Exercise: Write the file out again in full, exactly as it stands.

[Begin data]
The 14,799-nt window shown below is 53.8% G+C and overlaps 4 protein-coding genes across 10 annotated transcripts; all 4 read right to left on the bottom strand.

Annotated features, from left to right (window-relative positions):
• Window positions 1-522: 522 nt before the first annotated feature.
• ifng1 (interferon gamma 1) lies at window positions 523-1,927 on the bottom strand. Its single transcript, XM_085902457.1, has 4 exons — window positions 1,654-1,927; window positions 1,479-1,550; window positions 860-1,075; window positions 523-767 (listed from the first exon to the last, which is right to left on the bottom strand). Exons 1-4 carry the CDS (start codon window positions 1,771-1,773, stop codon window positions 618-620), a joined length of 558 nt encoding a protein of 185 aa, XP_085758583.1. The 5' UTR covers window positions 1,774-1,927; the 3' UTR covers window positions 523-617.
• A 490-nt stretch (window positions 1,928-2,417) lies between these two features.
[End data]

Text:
The 14,799-nt window shown below is 53.8% G+C and overlaps 4 protein-coding genes across 10 annotated transcripts; all 4 read right to left on the bottom strand.

Annotated features, from left to right (window-relative positions):
• Window positions 1-522: 522 nt before the first annotated feature.
• ifng1 (interferon gamma 1) lies at window positions 523-1,927 on the bottom strand. Its single transcript, XM_085902457.1, has 4 exons — window positions 1,654-1,927; window positions 1,479-1,550; window positions 860-1,075; window positions 523-767 (listed from the first exon to the last, which is right to left on the bottom strand). Exons 1-4 carry the CDS (start codon window positions 1,771-1,773, stop codon window positions 618-620), a joined length of 558 nt encoding a protein of 185 aa, XP_085758583.1. The 5' UTR covers window positions 1,774-1,927; the 3' UTR covers window positions 523-617.
• A 490-nt stretch (window positions 1,928-2,417) lies between these two features.